The Corner

Romney’s Awkward Spot

The sanctity of ambassadors and other diplomats is in the proverbial article one, section one of international law, and your ability to do it is as good a proxy as there is for whether you are a real country or a barbarian rabble. The murder of Ambassador Christopher Stevens and three other Americans (two of whom may be U.S. Marines) in Benghazi is thus both a tragedy and an outrage. It is also a political set piece in the presidential election.

Should that be true? Of course not. But lots of things are true that shouldn’t be. Politically — and substantially — Mitt Romney’s response to the obsequiousness of the U.S. embassy in Cairo in the wake of the attacks on it was right on.  But he’s been screwed by the timing.

If I’ve got it straight, here’s the actual order of events: 1) U.S. diplomats in Cairo shamefully apologize more or less preemptively for private U.S. citizens exercising their First Amendment rights in a way that “hurts the religious feelings” of Muslims. 2) “Protests” intensify into attacks on embassy in Cairo and consulate in Benghazi. 3) Romney calls Cairo embassy response disgraceful.  4) Reports of murders of Americans in Benghazi confirmed. 5) Obama administration disavows Cairo embassy line. 6) Obama campaign flack LaBolt shames Romney for politicizing murders.

But the instant narrative from the media is that Romney “jumped the gun,” that he has used the death of Americans as a campaign prop and broken the sacred rule that “politics stops at the water’s edge.” Except that’s not what happened at all. Cairo jumped the gun on its controllers in Washington, and by the time Cairo’s disgraceful response filtered out into the media ether it was being rendered more disgraceful still by the violent turn the protests took, and Romney rightly condemned it as disgraceful. The Obama administration then caught up to Romney and muzzled Cairo. So how is Romney the one with the bad messaging here?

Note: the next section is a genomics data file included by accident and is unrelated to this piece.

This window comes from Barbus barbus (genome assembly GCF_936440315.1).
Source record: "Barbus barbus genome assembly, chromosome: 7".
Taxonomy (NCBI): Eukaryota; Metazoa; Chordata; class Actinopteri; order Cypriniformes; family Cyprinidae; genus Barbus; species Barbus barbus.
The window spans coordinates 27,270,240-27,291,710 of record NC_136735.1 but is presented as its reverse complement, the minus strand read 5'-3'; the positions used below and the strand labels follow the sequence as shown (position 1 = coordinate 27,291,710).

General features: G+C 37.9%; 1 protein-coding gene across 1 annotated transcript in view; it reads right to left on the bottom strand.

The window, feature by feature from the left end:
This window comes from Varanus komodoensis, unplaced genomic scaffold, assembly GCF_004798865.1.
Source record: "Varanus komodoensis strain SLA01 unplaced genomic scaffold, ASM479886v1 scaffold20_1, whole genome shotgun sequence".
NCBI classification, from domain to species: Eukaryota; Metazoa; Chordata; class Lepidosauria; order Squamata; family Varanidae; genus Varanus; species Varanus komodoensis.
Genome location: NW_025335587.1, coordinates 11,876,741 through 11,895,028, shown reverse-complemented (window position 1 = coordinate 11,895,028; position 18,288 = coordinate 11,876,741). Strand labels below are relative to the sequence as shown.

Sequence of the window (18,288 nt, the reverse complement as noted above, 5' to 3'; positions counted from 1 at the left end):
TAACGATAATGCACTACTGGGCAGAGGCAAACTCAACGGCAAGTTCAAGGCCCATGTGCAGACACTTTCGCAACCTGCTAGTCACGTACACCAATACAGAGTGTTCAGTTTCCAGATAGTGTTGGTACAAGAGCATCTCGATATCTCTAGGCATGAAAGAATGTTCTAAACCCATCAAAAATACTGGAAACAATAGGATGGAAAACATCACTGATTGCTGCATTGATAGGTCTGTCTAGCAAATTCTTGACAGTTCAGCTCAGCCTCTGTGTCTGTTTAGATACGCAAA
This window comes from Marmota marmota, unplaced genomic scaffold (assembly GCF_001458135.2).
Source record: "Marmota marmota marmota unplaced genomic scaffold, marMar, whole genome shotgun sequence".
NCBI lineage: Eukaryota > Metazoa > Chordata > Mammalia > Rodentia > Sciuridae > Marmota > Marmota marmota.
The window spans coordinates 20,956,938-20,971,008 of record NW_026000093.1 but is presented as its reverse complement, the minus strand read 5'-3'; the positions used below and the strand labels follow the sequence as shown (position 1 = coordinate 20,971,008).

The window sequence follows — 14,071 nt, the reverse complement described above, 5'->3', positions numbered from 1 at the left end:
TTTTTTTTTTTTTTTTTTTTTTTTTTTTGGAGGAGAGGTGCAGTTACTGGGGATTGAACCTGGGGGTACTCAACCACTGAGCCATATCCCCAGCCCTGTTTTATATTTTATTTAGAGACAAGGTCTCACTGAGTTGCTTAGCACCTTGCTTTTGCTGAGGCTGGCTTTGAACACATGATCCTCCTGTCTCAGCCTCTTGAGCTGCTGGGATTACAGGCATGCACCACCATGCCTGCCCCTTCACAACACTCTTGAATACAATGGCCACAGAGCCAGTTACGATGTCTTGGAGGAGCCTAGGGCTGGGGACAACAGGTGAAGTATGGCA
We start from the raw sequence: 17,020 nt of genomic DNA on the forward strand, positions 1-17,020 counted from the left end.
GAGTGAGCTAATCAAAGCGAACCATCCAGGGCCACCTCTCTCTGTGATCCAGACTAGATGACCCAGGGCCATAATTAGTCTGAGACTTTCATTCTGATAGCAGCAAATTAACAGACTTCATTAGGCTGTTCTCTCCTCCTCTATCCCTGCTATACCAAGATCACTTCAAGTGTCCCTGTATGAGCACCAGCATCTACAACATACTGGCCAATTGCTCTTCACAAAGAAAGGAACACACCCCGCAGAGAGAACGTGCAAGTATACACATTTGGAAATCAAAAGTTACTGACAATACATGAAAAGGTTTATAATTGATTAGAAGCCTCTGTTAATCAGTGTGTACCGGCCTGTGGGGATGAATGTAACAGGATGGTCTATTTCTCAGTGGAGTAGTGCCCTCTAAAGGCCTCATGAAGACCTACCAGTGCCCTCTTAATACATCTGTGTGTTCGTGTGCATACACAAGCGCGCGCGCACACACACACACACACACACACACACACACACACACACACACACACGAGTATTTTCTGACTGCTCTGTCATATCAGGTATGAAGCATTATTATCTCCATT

His initial statement had nothing to do with Ambassador Stevens’s murder. Yet just about the same time the Obama administration starts un$&%*ing its response to the crisis, Obama’s political hatchet man (not even his White House press secretary!) starts condemning Romney for politicizing it.

Thus, Romney’s awkward spot. The media has already showed it is going to be of no help in clarifying any of the above, being far more interested in “WHAT ABOUT THE GAAAAAAAAFFFES?!” style questions. So Romney is going to have to be the bigger man and say something like “I was heartened to see President Obama disavow the remarks of his administration’s staff in Cairo and I will pray for him to find the wisdom and courage to address these heinous attacks in a way that brings justice to the dead and ensures the security of our diplomats abroad.”

Romney doesn’t deserve the rap he’s gotten on this, but as Clint Eastwood might say, deserve’s got nothin’ to do with it.

UPDATE: Politico shares my understanding of the order of events, and points out that other Republicans are leaving Romney’s cheese out in the wind. I can’t wait for all the fact checks! I’ll make a deal with my Obama-supporting friends. We’ll trade you Citizens United for a media this compliant.

UPDATE II: I should have been clearer  that the Romney statement came after an initial report of a possible death in Libya, but before the deaths of Ambassador Stevens, and three other Americans, were actually confirmed.

Daniel Foster — Daniel Foster is a former news editor of National Review Online.

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